From The Art and Popular Culture Encyclopedia
"It can be argued that all novels, no matter how "literary", also fall within the bounds of one or more genres. Thus Jane Austen's Pride and Prejudice is a romance; Fyodor Dostoyevsky's Crime and Punishment is a psychological thriller; and James Joyce's A Portrait of the Artist as a Young Man is a coming-of-age story. These novels would usually be stocked in the general or possibly the classics section of a bookstore. Indeed, many works now regarded as literary classics were originally written as genre novels." --Sholem Stein
Canon: absurdist fiction - banned books - comic books - cult fiction - detective fiction - ergodic literature - erotic fiction - fantastique - genre fiction - giallo - gothic novel - horror fiction - metafiction - modern literature - mystery fiction - non-fiction - picaresque novel - postmodern novel - pulp fiction - romance - ribaldry - science fiction
"I don't like genre. I think that genre was made up by some spotty clerk in WHSmith in the 1920s to make his worthless fucking job a little easier for him: "it'd be easier if these books said what they were about on the spine." [...] In the novel I'm writing, Jerusalem, there's an awful lot of funny stuff, and there's supernatural stuff; there's stuff in the prologue that's as good as Stephen King and it's just a description of my brother walking through a block of flats. It's horror. And there's social history, there's political stuff. Why not mix it all together? Because that's what life is actually like. We laugh, we cry, you know, we buy the t-shirt."--Alan Moore in Mustard comedy magazine in 2005
The most general genres in literature are (in chronological order) epic, tragedy, comedy, novel, and short story. They can all be in the genres prose or poetry, which shows best how loosely genres are defined. Additionally, a genre like satire, allegory or pastoral might appear in any of the above, not only as a subgenre (see below), but as a mixture of genres. Finally, they are defined by the general cultural movement of the historical period in which they were composed.
Genres are often divided into subgenres. Literature, for instance, is divided into three basic kinds of literature, classic genres of Ancient Greece, poetry, drama, and prose. Poetry may then be subdivided into epic, lyric, and dramatic. Subdivisions of drama includes formost comedy and tragedy, while eg. comedy itself has subgenres, including farce, comedy of manners, burlesque, satire, and so on. However, any of these terms would be called "genre", and its possible more general terms implied.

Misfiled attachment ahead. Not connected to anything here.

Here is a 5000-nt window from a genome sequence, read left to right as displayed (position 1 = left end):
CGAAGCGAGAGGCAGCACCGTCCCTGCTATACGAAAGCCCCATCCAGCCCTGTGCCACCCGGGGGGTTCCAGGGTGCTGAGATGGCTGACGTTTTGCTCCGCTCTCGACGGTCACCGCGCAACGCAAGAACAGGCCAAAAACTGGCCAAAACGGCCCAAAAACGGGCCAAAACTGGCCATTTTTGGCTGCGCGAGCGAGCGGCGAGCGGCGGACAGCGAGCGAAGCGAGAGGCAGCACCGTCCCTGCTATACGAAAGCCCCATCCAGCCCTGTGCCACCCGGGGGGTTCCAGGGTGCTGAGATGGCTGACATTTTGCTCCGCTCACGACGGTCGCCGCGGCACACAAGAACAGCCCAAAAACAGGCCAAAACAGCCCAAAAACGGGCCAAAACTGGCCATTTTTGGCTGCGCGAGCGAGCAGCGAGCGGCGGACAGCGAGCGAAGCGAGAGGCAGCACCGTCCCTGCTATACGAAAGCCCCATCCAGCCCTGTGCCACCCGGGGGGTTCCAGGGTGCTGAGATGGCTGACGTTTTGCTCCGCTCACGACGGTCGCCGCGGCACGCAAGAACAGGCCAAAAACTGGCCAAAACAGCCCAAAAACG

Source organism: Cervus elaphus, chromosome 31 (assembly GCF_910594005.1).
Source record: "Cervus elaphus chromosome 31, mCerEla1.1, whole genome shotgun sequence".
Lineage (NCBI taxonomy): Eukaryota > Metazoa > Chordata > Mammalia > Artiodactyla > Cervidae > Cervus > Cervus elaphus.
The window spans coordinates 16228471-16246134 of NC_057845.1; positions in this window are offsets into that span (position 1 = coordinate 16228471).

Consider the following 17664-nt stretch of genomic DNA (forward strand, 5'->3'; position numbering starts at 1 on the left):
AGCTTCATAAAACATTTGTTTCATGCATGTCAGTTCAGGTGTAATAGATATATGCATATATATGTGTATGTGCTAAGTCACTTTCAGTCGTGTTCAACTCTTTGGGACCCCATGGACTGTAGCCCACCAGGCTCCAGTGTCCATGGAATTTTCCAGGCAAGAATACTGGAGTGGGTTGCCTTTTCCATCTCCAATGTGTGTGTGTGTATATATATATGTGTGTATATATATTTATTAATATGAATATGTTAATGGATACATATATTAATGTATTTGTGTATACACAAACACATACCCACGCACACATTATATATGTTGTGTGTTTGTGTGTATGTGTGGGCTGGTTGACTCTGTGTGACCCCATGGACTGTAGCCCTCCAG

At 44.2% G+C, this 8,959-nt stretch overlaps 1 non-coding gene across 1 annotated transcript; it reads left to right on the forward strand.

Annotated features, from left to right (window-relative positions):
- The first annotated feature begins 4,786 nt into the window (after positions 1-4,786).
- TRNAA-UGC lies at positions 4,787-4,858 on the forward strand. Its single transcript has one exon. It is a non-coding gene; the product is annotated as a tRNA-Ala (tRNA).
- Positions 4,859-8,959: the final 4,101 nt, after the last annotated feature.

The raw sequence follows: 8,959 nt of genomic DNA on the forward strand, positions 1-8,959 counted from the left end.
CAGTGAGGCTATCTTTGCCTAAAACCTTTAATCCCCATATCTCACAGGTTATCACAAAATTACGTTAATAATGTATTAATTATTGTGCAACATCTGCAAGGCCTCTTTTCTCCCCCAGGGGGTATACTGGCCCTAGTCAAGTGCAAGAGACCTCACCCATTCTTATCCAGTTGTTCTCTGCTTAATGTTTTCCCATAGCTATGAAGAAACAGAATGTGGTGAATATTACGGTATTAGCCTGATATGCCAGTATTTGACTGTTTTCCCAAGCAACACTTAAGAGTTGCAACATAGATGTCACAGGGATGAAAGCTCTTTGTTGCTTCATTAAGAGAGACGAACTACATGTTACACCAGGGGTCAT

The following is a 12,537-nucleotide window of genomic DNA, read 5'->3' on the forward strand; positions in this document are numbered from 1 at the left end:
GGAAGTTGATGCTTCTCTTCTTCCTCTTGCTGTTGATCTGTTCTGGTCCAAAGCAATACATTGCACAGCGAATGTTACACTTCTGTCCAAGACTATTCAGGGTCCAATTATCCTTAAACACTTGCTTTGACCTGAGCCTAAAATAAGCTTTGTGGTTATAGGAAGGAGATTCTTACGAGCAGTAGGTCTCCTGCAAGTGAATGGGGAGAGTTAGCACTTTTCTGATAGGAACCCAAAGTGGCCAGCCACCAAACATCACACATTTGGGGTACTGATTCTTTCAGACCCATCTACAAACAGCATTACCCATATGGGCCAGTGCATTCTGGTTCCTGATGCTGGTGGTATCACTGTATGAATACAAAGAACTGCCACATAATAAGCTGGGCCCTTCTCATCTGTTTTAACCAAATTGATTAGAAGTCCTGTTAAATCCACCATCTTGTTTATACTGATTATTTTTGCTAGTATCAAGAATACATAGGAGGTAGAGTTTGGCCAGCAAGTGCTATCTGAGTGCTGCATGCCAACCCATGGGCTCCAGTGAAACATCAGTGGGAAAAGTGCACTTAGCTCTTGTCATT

To be even more flexible, hybrid forms of different terms have been used, like a prose poem or a tragicomedy. Science fiction has many recognized subgenres; a science fiction story may be rooted in real scientific expectations as they are understood at the time of writing. A more general term, coined by Robert A. Heinlein, is "speculative fiction," an umbrella term covering all such genres that depict alternate realities. Even fiction that depicts innovations ruled out by current scientific theory, such as stories about or based on faster-than-light travel, are still science fiction, because science is a main subject in the piece of art.
Dramatic poetry, for instance, might include comedy, tragedy, melodrama, and mixtures like tragicomedy. This parsing into subgenres can continue: "comedy" has its own genres, for example, including comedy of manners, sentimental comedy, burlesque comedy, and satirical comedy.
Usually, the criteria used to divide up works into genres are not consistent, and may change constantly, and be subject of argument, change and challenge by both authors and critics. However, even very loose terms like fiction ("literature created from the imagination, not presented as fact, though it may be based on a true story or situation") are not applied to any fictitious literature, which is almost restricted to the use for novel, short story, and novella, but not fables, and is also usually a prose text.
A subgenre may join non-contradicting criteria: Romance and mystery are marked out by their plots, and Western by its setting, which means that a work can easily be a Western romance or Western mystery.